Barrack’s turn into entertainment investing began with a visit to Michael Jackson’s home in Las Vegas in 2008. Barrack had received a call from Tohme Tohme, a fellow Lebanese-American who had become Jackson’s business manager. Jackson hadn’t released a new album or done a world tour in years, but he had three significant assets: the Neverland property, the MiJac catalogue of his own music, and the enormous Sony/ATV catalogue, which included, among other songs, most of the Beatles’ oeuvre. Jackson was facing a crisis, Tohme said. The holder of $270 million in loans to Jackson was foreclosing on Neverland and planned to sell it in five days. Would Barrack meet with Jackson? “It’s so not Tom’s thing,” Lowe says. “Getting roped into spending half an hour with Michael Jackson in some weird house is just not on his agenda.”
Somewhat grudgingly, Barrack arrived at Jackson’s fifties stucco rental on Palomino Lane. “Not one blade of grass,” Barrack says. “The house was old and musty.” The 1,000-plus-page Sony/ATV catalogue was on the table between them, and Barrack was quickly won over. “For sure, the guy is an absolute genius,” Barrack says. “He was remembering not just songs but every performance, every date, every script.” When it came to business matters, though, Jackson was lost. He knew only that if Neverland was foreclosed on as scheduled, it would trigger a cascade of financial devastation. For the past decade, he had repeatedly staved off financial reckoning by borrowing. Now he was out of options.
As a rule, Barrack is drawn to distressed situations. One of his rules for success.
Barrack had a relationship with the loan holder, Fortress, and was able to get an extension to give his Colony team time to crunch the numbers. They concluded that the only way to make a deal work would be for Jackson to start generating new revenue, which meant performing old material. Two days later, Barrack called Jackson. “I told him: ‘Where you are is an insolvable puzzle unless you’re willing to go back to work. If you’re willing to do that, then we can help, but if you’re not willing to do that, it’s just presiding over a funeral.’ ” At first, Jackson demurred. “He really had a hard time with that, and he struggled for about three days. Finally, he calls back and says, ‘You’re right, I’ll do it.’ ”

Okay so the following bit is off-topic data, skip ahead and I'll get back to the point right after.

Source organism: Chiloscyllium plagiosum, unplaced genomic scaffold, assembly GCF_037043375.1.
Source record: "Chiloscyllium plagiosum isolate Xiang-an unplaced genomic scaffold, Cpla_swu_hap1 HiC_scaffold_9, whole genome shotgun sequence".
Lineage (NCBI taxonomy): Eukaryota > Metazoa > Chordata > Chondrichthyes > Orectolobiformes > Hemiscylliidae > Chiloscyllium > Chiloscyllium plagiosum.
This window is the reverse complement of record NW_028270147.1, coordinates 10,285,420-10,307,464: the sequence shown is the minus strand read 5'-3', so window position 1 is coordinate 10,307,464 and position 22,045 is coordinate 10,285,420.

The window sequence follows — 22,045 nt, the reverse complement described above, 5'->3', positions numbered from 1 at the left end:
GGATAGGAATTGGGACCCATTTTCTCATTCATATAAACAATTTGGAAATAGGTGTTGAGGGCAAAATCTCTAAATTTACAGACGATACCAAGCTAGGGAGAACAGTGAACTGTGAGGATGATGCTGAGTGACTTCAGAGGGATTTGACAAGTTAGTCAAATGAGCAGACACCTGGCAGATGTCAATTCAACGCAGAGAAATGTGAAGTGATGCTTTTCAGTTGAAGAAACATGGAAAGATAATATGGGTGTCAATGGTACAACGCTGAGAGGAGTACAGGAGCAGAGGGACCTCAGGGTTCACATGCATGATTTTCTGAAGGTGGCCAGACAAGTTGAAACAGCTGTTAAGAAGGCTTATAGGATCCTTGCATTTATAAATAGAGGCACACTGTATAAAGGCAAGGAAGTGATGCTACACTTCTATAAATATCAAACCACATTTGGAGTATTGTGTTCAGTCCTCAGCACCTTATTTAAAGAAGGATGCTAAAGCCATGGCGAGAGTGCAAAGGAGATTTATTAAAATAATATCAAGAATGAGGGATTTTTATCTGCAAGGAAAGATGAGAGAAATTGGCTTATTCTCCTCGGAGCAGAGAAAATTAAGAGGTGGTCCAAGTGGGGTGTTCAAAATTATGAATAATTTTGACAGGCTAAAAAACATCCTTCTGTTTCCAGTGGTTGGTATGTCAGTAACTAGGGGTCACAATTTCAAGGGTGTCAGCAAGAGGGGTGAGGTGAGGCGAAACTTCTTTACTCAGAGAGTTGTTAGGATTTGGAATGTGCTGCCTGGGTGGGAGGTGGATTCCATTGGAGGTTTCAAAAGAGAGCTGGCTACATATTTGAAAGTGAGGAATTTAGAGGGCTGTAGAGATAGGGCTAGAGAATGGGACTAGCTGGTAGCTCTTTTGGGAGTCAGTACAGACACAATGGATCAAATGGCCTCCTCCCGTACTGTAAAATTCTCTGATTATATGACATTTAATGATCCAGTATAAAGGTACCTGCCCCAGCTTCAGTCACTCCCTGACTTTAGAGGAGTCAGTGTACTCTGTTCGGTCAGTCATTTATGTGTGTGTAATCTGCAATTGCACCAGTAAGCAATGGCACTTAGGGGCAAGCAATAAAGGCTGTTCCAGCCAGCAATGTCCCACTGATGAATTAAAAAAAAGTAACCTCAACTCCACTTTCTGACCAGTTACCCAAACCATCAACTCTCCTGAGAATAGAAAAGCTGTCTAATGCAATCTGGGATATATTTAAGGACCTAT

Colony agreed to bail out Jackson; in return, the firm would take ownership of Neverland and arrange for AEG, the concert promoter owned by Barrack’s friend Phil Anschutz, to stage a comeback. An unforeseen complication arose when Barrack received a call from the King of Bahrain, whom he knew from Sardinia, where Barrack owns much of the Costa Smeralda; astonishingly, Jackson had apparently forgotten that while being hosted in Bahrain, he had signed over a number of recording and performance rights to the king's son. Colony had to buy out that interest. Jackson moved into a gated $100,000-a-month mansion in Bel-Air to prepare for a run of 50 concerts in London that would relaunch his career. Instead, it ended it. He was struggling physically and heavily medicated by a live-in doctor. He died, from a sedative overdose, eighteen days before the first concert.
But in the frenzy of posthumous adulation of Jackson—in those first days, it was hard to find an FM radio station that wasn’t playing “Billie Jean” or “Beat It”—Barrack watched as Jackson’s value was suddenly and spectacularly realized. This Is It, a documentary about Jackson’s preparation for the comeback concerts, grossed $261 million worldwide during its theatrical run, a record for a concert film, and the Jackson estate signed a series of lucrative deals, including a video game and a Cirque du Soleil show.
“What’s amazing,” Barrack says, “is he attained in death what he could never attain in life.” It may be an obvious observation, but it’s one with huge financial implications for a long-term investor. Anyone who had seen past the momentary distractions of controversy and scandal could have identified the intrinsic preciousness of Jackson’s talent and fan base. Colony hadn’t predicted Jackson would die, of course, but it had wagered correctly that, over time, Michael Jackson the asset would outshine its liabilities (and even Michael Jackson the person).
As a rule, Barrack is drawn to distressed situations. One of the adages in a list of “rules for success” that he sometimes distributes to employees is “befriend the bewildered.” And when you start applying the thought process of a vulture investor to pop culture, suddenly the world can seem dizzy with opportunity. Is Lindsay Lohan a drug-addled train wreck or an underestimated future cash machine? What about Mel Gibson? Rob Lowe himself, now a ubiquitous television star, would have made for a profitable distressed investment if Rob Lowe shares had been floated in the late eighties. It’s all a matter of correctly analyzing an asset’s fundamentals and buying at the right time.